Female baboons that suffer the loss of a close friend or relative turn to other baboons for comfort and support, according to a new study that encompassed 14 years of observing over 80 free-ranging baboons in Botswana’s Okavango Delta.
The study provides the first direct evidence that certain animals mourn the loss of individuals, even when the rest of their social group remains intact. The findings also suggest that friendship may be just as important to some primates as it is for humans.
Researchers particularly were struck by the behavior of one female chacma baboon (Papio hamadryas ursinus) named Sylvia, who was described as “the queen of mean” and disdainful of other baboons until she lost her daughter, Sierra, to a lion kill.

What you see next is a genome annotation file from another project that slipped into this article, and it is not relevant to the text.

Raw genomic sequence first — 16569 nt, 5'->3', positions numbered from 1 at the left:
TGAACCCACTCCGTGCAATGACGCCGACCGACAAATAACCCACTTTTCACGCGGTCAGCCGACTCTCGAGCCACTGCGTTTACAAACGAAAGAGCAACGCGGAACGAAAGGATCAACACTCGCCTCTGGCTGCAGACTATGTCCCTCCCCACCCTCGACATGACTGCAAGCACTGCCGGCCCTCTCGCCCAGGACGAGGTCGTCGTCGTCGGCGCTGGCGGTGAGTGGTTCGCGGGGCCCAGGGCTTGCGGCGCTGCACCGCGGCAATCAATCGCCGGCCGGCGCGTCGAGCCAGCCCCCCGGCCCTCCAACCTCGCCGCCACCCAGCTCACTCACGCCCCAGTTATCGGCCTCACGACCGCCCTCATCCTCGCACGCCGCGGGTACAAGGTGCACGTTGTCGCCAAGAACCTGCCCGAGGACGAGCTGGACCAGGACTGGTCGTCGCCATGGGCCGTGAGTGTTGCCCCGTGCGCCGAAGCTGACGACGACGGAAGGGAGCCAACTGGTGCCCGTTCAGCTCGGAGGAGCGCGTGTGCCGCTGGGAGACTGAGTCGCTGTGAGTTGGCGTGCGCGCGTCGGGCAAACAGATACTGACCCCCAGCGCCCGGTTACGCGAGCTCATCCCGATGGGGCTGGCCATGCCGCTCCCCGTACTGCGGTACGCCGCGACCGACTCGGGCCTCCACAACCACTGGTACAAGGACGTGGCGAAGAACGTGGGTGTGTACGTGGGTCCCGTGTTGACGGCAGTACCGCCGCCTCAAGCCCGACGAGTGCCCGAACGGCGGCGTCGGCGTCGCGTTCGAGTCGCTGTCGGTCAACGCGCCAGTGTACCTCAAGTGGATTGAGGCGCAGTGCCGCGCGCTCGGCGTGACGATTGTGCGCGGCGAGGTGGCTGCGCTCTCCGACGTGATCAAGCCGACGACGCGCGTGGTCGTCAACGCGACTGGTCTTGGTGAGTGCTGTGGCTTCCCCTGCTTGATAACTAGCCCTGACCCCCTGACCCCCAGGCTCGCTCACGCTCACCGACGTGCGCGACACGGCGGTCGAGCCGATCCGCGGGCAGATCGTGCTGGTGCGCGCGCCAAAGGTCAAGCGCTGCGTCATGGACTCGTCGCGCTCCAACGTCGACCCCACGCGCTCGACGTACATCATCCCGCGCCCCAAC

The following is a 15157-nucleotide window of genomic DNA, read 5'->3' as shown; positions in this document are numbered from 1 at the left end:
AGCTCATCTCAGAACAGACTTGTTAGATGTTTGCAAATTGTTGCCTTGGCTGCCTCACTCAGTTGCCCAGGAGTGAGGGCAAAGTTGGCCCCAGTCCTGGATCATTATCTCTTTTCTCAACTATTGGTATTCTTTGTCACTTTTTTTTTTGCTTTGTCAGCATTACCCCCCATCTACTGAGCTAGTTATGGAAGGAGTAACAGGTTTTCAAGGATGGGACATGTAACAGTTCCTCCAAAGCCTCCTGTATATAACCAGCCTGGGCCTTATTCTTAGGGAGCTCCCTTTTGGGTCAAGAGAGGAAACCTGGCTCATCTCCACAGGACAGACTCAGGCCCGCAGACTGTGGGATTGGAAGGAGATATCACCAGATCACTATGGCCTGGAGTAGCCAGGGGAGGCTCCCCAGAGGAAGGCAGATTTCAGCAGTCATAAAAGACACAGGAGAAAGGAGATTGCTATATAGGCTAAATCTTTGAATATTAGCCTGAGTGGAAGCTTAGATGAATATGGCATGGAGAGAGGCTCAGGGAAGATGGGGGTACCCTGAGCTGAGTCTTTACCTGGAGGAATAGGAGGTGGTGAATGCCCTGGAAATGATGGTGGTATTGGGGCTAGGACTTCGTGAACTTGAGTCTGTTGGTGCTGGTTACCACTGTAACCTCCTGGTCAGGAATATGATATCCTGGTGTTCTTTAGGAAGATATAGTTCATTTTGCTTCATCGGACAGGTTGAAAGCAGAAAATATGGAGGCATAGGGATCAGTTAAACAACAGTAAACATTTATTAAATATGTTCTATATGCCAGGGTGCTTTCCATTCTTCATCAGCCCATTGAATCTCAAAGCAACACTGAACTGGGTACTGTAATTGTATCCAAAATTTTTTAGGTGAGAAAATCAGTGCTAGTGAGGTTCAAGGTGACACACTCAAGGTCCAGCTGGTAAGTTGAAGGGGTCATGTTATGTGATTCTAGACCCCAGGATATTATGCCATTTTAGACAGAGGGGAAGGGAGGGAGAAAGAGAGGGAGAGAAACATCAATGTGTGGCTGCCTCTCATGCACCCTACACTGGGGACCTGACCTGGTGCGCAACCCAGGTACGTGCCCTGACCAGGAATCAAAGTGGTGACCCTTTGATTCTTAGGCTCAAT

“In the week after Sierra died, Sylvia was withdrawn,” said Anne Engh, who led the project. “When the other females were grooming and socializing, she tended to sit alone and rarely interacted even with her other relatives.”
Engh, a postdoctoral researcher in the Department of Biology at the University of Pennsylvania, added, “After a week or two of moping around, Sylvia suddenly initiated grooming with several low-ranking females. I think that they were as surprised as I was ”” they seemed awfully nervous at first. Eventually, Sylvia settled into close relationships with a very low-ranking female and with Sierra’s daughter, Margaret.”
Engh explained to Discovery news that grooming is a friendly behavior where baboons clean each other’s fur.
Similar to two human friends chatting over a drink, the activity seems to relax the participants to the point where it can lower stress hormone levels. Those levels rise in humans and baboons after a close friend or relative dies.
The researchers measured a group of such hormones, called glucocorticoids, in Sylvia and 20 other females. Baboons that experienced losses did have elevated levels of the hormones after the deaths.
In humans, this is associated with bereavement, so it is likely that baboons also grieve their dead.